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While in the clinic we judge our work at the moment on the in-session change. More broadly we assess the in between session progression, from HEP and self-management. The ultimate assessment should be progressive improvement that leads to completion of the episode of care with the patient prepared for self-management & independence.
In a teaching role we should be judging our effectiveness in delivering the content to a cohort in a retainable way. There are constraints to how we can teach in any environment and truly a clinical instructoroutside of the clinic may be likened to a virtuoso violinist asked to teach the instrument from behind a computer screen or a podium. We can be told a great deal about creating notes, we can even be shown how it sounds, but we cannot be taught how to handle the instrument, how to manage the bow as it changes angles across the strings and proximity to the bridge. We cannot be told how to develop a sense of how the body must move in synchrony with the hands and the bow to create the sound. We cannot be given a sense of how we must respond to the change that we have created in the tension of the strings to retain the continuum of sound. These physical skills need to be demonstrated by the capable teacher and practiced by the willful & intentional student.
In this age of evidence driven medicine, where the new guru has become the evidence, and the profiteers of that circumstance are the purveyors of the evidence, it is the responsibility of the clinician to remember that in the end this is a clinical art based in science. As such it is every bit as much a detriment to the profession to ignore the clinical art and skill set as it is to ignore the emerging evidence. Dutiful attention to one and not the other is to attempt to play the violin with one hand. Mastery will be a hopeless endeavor!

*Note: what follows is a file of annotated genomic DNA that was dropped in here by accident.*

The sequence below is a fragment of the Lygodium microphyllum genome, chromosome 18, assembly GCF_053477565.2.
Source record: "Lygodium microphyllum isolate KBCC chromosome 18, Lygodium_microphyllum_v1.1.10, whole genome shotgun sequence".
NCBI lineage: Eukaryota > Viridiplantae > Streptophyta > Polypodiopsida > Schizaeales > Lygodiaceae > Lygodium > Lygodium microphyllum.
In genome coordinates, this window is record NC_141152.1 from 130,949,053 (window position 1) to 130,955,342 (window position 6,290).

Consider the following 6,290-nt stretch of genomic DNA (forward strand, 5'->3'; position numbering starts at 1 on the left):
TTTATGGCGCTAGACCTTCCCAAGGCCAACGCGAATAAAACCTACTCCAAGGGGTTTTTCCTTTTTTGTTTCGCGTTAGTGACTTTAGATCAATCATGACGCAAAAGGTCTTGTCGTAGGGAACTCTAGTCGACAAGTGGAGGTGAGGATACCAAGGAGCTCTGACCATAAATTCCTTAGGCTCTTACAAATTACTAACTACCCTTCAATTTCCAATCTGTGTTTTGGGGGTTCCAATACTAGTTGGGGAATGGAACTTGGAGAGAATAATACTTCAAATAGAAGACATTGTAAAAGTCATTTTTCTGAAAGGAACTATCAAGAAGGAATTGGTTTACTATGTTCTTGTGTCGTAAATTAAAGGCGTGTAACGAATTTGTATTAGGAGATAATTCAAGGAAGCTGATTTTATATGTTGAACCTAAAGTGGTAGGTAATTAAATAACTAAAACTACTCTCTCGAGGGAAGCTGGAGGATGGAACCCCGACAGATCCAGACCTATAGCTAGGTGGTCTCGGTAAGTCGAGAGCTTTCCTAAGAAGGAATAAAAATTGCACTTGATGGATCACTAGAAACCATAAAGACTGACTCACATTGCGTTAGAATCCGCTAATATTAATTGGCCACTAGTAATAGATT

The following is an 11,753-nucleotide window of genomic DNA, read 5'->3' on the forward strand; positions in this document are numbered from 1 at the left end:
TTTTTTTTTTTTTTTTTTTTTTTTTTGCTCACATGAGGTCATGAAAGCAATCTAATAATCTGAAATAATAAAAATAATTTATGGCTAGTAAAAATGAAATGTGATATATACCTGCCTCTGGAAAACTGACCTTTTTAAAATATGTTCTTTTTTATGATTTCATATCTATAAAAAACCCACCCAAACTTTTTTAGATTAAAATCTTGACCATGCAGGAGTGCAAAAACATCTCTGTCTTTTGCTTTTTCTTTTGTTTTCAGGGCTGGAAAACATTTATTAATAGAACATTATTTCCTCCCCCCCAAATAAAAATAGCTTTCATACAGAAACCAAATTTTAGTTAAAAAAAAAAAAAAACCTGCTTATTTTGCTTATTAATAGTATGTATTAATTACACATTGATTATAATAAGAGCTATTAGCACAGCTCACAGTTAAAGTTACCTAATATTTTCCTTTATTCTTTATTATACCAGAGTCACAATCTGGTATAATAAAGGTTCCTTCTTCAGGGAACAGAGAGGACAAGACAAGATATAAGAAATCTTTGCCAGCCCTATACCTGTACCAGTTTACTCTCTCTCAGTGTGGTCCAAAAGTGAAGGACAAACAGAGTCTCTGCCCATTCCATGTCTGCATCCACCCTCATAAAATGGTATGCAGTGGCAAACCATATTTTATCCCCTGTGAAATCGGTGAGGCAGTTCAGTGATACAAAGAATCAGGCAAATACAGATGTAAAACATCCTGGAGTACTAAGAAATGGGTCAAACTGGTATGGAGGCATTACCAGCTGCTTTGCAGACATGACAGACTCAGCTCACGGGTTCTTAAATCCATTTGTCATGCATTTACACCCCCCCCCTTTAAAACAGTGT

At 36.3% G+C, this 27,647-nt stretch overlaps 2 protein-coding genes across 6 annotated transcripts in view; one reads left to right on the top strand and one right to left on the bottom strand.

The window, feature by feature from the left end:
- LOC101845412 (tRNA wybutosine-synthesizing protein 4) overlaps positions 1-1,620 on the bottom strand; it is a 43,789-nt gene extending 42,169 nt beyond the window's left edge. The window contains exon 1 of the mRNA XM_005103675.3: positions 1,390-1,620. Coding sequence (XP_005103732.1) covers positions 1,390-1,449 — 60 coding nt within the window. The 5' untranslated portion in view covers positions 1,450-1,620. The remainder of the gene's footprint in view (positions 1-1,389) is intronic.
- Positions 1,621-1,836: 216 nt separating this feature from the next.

If you have not heard the conscious competence progression before, it is time that you did. If you have, it is time that you remind yourself that you are somewhere in this paradigm and the object is to never stop progressing.
When we enter PT school we arrive consciously incompetent. Ambitious students in search of elevating capacity do so and emerge from school at higher level of competence. Yet without recognizing it a level of unconscious incompetence is attained. We are dramatically more knowledgeable than when we began. The chasm however, between where we are and clinical mastery is so wide that we cannot envision the other side unless we have actually seen it. If we are honest we eventually run into an awakening that we are in fact at a higher level of incompetence. In the clinic invariably patients will challenge what you think that you know.
This is a catalytic moment as it presents the opportunity to actually build to a genuinely conscious clinical competence. This journey is extremely gratifying as we approach development with an intellectual honesty that comes from within with a very directional focus. Genuine progress moves from the possible to probable.
Most therapists stop growing at this point, as does their practice level. They become content with now being aware of competence and fail to see that mastery eludes them. This is compounded by the fact that most become the best clinician in their environment and begin to accept this as the new norm. No longer challenged by peers or mentors the progression ceases.
The most fortunate get exposed to, or seek exposure to a genuine master who has transcended this level and reached the level of unconscious competence. Once having seen this modeled, there is no quelling of the drive to attain the equivalent level. Further there is recognition that there is no limit, perceiving that we have reached this level and shutting down the drive to further growth is acknowledging that we have not but rather succumb to the desire to consciously perceive a higher level of competence. This is an egoist version of the world that Carl Jung’s work would be good reading for.